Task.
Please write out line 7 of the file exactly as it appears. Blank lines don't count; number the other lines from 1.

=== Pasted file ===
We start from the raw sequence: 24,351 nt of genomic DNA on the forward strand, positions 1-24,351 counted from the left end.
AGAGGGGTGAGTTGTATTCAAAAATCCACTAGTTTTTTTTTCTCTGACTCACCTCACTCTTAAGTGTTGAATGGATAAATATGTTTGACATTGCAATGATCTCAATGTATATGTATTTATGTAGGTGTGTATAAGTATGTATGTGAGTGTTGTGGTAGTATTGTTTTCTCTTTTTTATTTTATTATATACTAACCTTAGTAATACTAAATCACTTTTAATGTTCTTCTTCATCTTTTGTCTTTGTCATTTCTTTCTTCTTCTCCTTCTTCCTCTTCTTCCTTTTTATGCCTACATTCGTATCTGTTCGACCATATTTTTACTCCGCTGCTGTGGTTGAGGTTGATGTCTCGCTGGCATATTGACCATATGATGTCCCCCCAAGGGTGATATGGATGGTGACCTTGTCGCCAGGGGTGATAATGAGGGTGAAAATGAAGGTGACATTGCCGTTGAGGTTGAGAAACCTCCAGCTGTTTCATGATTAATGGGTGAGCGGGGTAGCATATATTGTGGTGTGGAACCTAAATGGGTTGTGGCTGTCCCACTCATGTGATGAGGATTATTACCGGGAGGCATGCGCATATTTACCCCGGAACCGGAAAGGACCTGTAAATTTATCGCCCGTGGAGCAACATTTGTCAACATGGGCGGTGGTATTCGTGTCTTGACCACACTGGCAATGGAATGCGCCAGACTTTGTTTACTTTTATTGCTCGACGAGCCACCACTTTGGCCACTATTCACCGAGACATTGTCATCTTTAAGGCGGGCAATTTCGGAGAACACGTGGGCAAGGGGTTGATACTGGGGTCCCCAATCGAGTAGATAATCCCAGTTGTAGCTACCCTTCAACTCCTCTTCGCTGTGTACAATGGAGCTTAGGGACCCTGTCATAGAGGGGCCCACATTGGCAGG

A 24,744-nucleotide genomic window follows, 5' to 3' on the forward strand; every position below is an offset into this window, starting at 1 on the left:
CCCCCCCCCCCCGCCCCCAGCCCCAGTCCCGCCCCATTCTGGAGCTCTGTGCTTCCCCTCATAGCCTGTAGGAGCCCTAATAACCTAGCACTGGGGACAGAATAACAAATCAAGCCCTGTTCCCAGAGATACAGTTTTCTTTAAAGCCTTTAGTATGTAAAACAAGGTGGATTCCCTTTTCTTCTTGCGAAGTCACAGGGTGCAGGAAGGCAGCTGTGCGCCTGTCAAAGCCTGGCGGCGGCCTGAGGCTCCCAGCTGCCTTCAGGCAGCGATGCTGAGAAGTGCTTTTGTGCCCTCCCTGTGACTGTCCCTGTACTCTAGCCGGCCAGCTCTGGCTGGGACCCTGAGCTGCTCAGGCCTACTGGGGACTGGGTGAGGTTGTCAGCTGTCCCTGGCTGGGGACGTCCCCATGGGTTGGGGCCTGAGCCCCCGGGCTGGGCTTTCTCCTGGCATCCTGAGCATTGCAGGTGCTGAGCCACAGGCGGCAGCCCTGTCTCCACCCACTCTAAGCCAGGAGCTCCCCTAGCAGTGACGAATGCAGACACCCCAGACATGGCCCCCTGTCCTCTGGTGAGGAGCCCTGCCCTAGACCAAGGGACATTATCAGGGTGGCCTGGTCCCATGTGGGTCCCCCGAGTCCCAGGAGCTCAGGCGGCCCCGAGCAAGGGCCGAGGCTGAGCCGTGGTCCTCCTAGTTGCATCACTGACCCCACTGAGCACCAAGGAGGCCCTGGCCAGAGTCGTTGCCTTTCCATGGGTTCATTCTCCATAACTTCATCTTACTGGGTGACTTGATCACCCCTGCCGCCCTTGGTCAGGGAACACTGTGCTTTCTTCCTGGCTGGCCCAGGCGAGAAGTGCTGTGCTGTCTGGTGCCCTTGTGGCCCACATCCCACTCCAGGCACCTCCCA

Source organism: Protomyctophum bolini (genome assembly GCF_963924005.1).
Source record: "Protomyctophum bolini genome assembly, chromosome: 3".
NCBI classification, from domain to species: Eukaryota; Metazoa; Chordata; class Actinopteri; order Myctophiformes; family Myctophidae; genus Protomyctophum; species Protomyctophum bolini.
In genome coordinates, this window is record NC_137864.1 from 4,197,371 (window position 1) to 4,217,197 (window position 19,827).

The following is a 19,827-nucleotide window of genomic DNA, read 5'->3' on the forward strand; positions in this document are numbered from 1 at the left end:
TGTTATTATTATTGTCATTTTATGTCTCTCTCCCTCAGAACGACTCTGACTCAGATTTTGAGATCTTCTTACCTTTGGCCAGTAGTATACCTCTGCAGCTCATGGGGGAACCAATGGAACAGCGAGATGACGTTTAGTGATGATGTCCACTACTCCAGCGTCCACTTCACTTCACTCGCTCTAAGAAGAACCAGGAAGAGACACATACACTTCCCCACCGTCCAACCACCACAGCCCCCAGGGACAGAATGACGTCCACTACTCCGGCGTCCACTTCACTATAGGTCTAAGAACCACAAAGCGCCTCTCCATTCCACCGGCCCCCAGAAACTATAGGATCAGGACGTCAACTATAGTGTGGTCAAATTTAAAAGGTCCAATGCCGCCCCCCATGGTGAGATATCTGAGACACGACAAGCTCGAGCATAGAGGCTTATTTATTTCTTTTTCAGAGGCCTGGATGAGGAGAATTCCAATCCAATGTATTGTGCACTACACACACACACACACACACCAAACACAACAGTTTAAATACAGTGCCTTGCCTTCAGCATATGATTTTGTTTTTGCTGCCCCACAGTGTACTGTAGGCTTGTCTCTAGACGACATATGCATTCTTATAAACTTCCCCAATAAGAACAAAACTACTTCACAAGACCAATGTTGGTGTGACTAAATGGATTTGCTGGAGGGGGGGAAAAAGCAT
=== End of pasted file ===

NCBI classification, from domain to species: Eukaryota; Metazoa; Chordata; class Actinopteri; order Myctophiformes; family Myctophidae; genus Protomyctophum; species Protomyctophum bolini.